If there’s one “truth” we are told growing up that needs some serious re-examination if we are to have any hope of getting through life with our sanity and emotional good health intact, it’s the idea that there is something inviolable about the good things that happen to us.
Were that was true but alas it isn’t and yet time and again when we finally land that dream job or score that perfect contract or find the soulmate for all time and all things, we tell ourselves that we shall forever more be happy.
It’s an enticing piece of reassurance that does serve some purpose; after all, who wants to go through life expecting everything to go pear-shaped eventually?
It might but that’s no kind of outlook to live with and so telling ourselves little white lies about the enduring satisfaction and longevity of the good things is a necessary part of being alive.
But what happens, as onetime feted children’s’ book author Judy Vogel discovers, when all the good things seem to end at once, or at least very close to each other, and you don’t have the ability to bounce back as you once might have done?
“It’s hard for me to believe those moments ever happened; that I was ever in the middle of all that love, and time, and possibility, and that now I’m not. Life eventually takes away everyone and everything we love and leaves us bereft. Is that its sad lesson? That’s the only explanation I have for why I now wear the dog; my version of magical thinking: little tiny cracks are forming inside me every day and only the dog is keeping me from coming apart completely.” (P. 4)
In Laura Zigman’s charmingly reflective novel Separation Anxiety, Judy answers this more than niggling sense that all the comforting wheels have fallen off her life at once, by spontaneously grabbing a baby sling, long stored in the garage, putting it on and placing her small Lassie-like dog Charlotte in it.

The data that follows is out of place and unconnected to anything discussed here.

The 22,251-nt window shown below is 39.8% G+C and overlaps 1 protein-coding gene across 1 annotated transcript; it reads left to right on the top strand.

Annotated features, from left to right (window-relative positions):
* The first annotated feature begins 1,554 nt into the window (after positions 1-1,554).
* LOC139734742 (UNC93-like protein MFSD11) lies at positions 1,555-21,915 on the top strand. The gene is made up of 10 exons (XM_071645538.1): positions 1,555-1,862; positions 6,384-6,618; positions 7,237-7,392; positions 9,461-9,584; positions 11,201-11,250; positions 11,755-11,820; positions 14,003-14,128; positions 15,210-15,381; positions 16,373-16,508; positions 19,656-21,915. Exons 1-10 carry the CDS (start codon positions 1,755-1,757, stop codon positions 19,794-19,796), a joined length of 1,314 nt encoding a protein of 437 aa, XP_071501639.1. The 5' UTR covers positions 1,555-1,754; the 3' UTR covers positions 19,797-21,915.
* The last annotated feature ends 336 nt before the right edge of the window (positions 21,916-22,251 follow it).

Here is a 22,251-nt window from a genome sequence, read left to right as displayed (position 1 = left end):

Does that sound like an odd strategy for coping with the domestic slings and arrows of life’s misfortune?
Well, it is, and Judy knows it, but with her marriage to Gary in decline – they still live together but only because neither one can afford to divorce – her son Teddy in the throes of early moody teenagerhood, her best friend dying from cancer and her once stellar children’s book writer career down a wholly unlovely toilet, Judy is close to cracking and desperate and a dog in a sling seems like the only reasonable option she has at her disposal.
For a wholly whimsical idea, Judy’s emotional journey from “normal” suburban mum – if she’s honest, neither she nor Gary nor their marriage are remotely ordinary but she liked to once think they were – comes with a sizable amount of meaning.
At no point does Zigman treat Judy’s plight at anything other than very serious, and while her solution might seem embarrassingly offbeat, the issues that led to its adoption are anything but.
So while Separation Anxiety has some fun with the idea of some keeping their therapy dog on a sling on their body rather than on a lead next to them, it is also highly respectful of the fact that Judy has real problems with no easy solutions and if a dog carried idiosyncratically staves off total breakdown, then so be it.